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A Multi-modal Approach to Understanding Degradation of Organic Photovoltaic Materials
journal contributionposted on 2021-09-08, 21:36 authored by Michael A. Anderson, Bryon W. Larson, Erin L. Ratcliff
State-of-the-art organic photovoltaic (OPV) materials are composed of complex, chemically diverse polymeric and molecular structures that form highly intricate solid-state interactions, collectively yielding exceptional tunability in performance and aesthetics. These properties are especially attractive for semitransparent power-generating windows or shades in living environments, greenhouses, or other architectural integrations. However, before such a future is realized, a broader and deeper understanding of property stability must be acquired. Stability during operating and environmental conditions is critical, namely, material color steadfastness, optoelectronic performance retention, morphological rigidity, and chemical robustness. To date, no single investigation encompasses all four distinct, yet interconnected, metrics. Here, we present a multimodal strategy that captures a dynamic and interconnected evolution of each property during the course of an accelerated photobleaching experiment. We demonstrate this approach across relevant length scales (from molecular to visual macroscale) using X-ray photoelectron spectroscopy, grazing-incidence X-ray scattering, microwave conductivity, and time-dependent photobleaching spectroscopies for two high-performance semitransparent OPV blendsPDPP4T:PC60BM and PDPP4T:IEICO-4F, with comparisons to the stabilities of the individual components. We present direct evidence that specific molecular acceptor (fullerene vs nonfullerene) designs and the resulting donor–acceptor interactions lead to distinctly different mechanistic routes that ultimately arrive at what is termed “OPV degradation.” We directly observe a chemical oxidation of the cyano endcaps of the IEICO-4F that coincides with a morphological change and large loss in photoconductivity while the fullerene acceptor-containing blend demonstrates a significantly greater fraction of oxygen uptake but retains 55% of the photoconductivity. This experimental roadmap provides meaningful guidance for future high-throughput, multimodal studies, benchmarking the sensitivity of the different analytical techniques for assessing stability in printable active layers, independent of complete device architectures.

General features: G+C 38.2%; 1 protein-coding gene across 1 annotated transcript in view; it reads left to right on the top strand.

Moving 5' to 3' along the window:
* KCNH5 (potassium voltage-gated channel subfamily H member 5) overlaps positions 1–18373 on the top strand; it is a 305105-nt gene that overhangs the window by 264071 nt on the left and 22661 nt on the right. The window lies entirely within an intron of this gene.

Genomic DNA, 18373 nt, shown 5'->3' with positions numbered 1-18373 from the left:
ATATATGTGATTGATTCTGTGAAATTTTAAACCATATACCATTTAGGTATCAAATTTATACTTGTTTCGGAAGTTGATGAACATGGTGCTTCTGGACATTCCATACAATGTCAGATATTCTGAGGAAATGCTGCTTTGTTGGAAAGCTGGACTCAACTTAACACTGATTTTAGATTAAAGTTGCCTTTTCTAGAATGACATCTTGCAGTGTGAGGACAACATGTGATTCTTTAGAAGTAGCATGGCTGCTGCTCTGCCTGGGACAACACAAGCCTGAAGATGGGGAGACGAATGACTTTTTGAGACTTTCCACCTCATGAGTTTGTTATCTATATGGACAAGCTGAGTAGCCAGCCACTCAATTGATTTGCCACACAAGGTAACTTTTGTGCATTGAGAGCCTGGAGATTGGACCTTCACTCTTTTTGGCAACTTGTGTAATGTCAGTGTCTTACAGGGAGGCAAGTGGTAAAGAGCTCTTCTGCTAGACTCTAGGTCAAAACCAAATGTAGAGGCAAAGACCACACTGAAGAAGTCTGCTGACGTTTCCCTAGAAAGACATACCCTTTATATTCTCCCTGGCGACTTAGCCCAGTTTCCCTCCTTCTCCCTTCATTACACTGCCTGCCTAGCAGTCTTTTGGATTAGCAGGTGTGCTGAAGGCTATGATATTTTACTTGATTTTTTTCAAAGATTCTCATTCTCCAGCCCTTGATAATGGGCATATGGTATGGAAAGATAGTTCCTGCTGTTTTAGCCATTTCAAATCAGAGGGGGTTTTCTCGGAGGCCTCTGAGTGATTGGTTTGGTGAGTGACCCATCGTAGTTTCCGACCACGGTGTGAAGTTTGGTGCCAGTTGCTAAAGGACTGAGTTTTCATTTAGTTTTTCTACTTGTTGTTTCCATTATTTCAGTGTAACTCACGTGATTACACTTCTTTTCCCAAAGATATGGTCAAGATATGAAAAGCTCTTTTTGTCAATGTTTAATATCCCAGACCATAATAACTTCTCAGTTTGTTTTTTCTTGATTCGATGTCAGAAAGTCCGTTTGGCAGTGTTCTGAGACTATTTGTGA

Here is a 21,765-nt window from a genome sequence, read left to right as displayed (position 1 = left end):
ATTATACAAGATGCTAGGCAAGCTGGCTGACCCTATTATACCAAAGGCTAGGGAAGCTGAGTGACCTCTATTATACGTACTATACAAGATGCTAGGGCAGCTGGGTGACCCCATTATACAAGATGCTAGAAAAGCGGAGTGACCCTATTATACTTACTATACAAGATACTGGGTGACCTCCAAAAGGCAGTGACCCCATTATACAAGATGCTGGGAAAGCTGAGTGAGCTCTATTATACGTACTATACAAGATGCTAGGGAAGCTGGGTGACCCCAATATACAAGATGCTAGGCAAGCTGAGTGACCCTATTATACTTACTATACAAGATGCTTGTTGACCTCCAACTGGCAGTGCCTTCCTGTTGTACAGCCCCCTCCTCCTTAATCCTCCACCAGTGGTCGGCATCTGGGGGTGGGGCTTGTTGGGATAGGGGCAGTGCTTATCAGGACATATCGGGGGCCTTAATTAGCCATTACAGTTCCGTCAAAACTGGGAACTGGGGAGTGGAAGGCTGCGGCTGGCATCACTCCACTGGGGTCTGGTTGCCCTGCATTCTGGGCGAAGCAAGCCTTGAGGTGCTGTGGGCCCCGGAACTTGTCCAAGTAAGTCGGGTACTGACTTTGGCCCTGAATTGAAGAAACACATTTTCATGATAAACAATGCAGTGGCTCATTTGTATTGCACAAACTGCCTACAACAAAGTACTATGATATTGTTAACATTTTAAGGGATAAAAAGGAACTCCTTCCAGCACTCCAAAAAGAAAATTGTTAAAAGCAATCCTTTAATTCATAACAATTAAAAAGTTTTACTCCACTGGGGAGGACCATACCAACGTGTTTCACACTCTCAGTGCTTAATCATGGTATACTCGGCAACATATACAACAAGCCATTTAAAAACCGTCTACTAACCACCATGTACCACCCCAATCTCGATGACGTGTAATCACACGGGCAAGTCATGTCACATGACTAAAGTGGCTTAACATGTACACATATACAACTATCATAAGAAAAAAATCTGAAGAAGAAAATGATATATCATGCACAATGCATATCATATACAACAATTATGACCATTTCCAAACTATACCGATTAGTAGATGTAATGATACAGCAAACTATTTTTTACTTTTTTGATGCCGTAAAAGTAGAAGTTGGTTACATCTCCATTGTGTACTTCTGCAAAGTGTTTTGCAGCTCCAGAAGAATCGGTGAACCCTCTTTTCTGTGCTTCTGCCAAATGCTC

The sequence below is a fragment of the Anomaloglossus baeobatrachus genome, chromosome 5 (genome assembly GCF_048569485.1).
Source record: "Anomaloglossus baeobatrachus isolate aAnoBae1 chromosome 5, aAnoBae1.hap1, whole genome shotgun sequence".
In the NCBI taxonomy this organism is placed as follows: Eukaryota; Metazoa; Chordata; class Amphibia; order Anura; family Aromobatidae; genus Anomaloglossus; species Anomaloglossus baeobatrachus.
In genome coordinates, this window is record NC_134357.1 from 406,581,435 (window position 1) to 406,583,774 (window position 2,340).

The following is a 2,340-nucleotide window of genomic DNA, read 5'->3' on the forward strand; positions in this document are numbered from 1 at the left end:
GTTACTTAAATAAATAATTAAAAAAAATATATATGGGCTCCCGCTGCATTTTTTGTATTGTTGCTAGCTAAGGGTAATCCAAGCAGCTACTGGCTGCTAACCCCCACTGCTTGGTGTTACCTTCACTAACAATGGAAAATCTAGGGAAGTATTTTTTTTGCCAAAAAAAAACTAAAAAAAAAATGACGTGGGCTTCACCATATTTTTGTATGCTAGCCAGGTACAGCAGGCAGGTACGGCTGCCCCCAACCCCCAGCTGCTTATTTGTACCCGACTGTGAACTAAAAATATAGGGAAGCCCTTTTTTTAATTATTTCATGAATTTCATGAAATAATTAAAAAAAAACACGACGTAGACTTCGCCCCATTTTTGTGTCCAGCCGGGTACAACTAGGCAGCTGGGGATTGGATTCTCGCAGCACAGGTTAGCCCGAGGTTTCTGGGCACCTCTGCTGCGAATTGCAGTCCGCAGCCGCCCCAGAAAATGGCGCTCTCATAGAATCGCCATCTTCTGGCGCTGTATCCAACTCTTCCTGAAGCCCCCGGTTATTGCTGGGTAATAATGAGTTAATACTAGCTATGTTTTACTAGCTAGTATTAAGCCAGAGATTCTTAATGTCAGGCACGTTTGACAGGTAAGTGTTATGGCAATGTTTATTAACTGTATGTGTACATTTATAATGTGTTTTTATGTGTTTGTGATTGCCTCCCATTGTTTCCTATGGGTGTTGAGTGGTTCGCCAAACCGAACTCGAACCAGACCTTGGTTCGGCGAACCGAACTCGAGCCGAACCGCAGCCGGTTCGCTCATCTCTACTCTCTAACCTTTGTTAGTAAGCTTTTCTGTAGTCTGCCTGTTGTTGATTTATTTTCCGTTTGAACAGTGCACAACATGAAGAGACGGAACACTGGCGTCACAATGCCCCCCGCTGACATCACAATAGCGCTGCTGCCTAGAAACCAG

single investigation encompassessignificantly greater fractionprintable active layersmaterial color steadfastnessdifferent analytical techniquesdependent photobleaching spectroscopiescontaining blend demonstratescomplete device architectureschemically diverse polymericart organic photovoltaicaccelerated photobleaching experimentray photoelectron spectroscopyfullerene vs nonfullerenepresent direct evidenceoptoelectronic performance retention60 subspecific molecular acceptorproperty stability mustfullerene acceptorray scatteringyet interconnectedvisual macroscaleusing xunderstanding degradationultimately arrivetwo highstate interactionssemitransparent powerretains 55oxygen uptakemultimodal studiesmultimodal strategymorphological rigiditymorphological changemolecular structuresmodal approachmicrowave conductivityliving environmentslarge lossinterconnected evolutionindividual componentsincidence xgenerating windowsfour distinctespecially attractiveenvironmental conditionsdirectly observedeeper understandingcyano endcapschemical robustnesschemical oxidationassessing stabilityarchitectural integrations